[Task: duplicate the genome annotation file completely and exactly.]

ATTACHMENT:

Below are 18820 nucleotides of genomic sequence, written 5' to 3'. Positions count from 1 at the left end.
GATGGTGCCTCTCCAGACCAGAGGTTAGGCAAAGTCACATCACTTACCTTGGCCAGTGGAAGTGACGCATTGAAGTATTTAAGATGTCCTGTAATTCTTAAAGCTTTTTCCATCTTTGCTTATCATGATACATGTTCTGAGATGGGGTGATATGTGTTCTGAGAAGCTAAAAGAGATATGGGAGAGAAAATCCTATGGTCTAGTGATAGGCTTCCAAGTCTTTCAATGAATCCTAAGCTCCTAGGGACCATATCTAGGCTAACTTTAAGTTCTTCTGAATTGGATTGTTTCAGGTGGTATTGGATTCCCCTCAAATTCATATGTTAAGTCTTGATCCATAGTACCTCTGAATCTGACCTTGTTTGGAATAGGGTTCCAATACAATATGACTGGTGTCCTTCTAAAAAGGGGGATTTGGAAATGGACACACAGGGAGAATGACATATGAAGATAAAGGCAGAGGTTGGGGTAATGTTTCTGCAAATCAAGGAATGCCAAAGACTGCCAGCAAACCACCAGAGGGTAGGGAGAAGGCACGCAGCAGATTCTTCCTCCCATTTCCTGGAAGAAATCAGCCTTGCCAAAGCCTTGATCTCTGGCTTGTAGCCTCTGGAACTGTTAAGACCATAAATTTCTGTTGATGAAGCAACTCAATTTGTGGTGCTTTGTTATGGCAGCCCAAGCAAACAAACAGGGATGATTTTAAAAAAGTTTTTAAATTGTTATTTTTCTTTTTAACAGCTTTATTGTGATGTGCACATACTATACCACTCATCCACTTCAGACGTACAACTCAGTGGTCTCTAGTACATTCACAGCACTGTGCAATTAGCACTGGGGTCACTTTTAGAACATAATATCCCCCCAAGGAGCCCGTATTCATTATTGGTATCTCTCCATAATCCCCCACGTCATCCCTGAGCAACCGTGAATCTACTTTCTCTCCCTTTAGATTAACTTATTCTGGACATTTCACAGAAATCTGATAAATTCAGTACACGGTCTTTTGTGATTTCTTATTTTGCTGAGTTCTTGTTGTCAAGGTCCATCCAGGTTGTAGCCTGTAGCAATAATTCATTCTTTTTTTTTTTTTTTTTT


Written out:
Below are 18820 nucleotides of genomic sequence, written 5' to 3'. Positions count from 1 at the left end.
GATGGTGCCTCTCCAGACCAGAGGTTAGGCAAAGTCACATCACTTACCTTGGCCAGTGGAAGTGACGCATTGAAGTATTTAAGATGTCCTGTAATTCTTAAAGCTTTTTCCATCTTTGCTTATCATGATACATGTTCTGAGATGGGGTGATATGTGTTCTGAGAAGCTAAAAGAGATATGGGAGAGAAAATCCTATGGTCTAGTGATAGGCTTCCAAGTCTTTCAATGAATCCTAAGCTCCTAGGGACCATATCTAGGCTAACTTTAAGTTCTTCTGAATTGGATTGTTTCAGGTGGTATTGGATTCCCCTCAAATTCATATGTTAAGTCTTGATCCATAGTACCTCTGAATCTGACCTTGTTTGGAATAGGGTTCCAATACAATATGACTGGTGTCCTTCTAAAAAGGGGGATTTGGAAATGGACACACAGGGAGAATGACATATGAAGATAAAGGCAGAGGTTGGGGTAATGTTTCTGCAAATCAAGGAATGCCAAAGACTGCCAGCAAACCACCAGAGGGTAGGGAGAAGGCACGCAGCAGATTCTTCCTCCCATTTCCTGGAAGAAATCAGCCTTGCCAAAGCCTTGATCTCTGGCTTGTAGCCTCTGGAACTGTTAAGACCATAAATTTCTGTTGATGAAGCAACTCAATTTGTGGTGCTTTGTTATGGCAGCCCAAGCAAACAAACAGGGATGATTTTAAAAAAGTTTTTAAATTGTTATTTTTCTTTTTAACAGCTTTATTGTGATGTGCACATACTATACCACTCATCCACTTCAGACGTACAACTCAGTGGTCTCTAGTACATTCACAGCACTGTGCAATTAGCACTGGGGTCACTTTTAGAACATAATATCCCCCCAAGGAGCCCGTATTCATTATTGGTATCTCTCCATAATCCCCCACGTCATCCCTGAGCAACCGTGAATCTACTTTCTCTCCCTTTAGATTAACTTATTCTGGACATTTCACAGAAATCTGATAAATTCAGTACACGGTCTTTTGTGATTTCTTATTTTGCTGAGTTCTTGTTGTCAAGGTCCATCCAGGTTGTAGCCTGTAGCAATAATTCATTCTTTTTTTTTTTTTTTTTT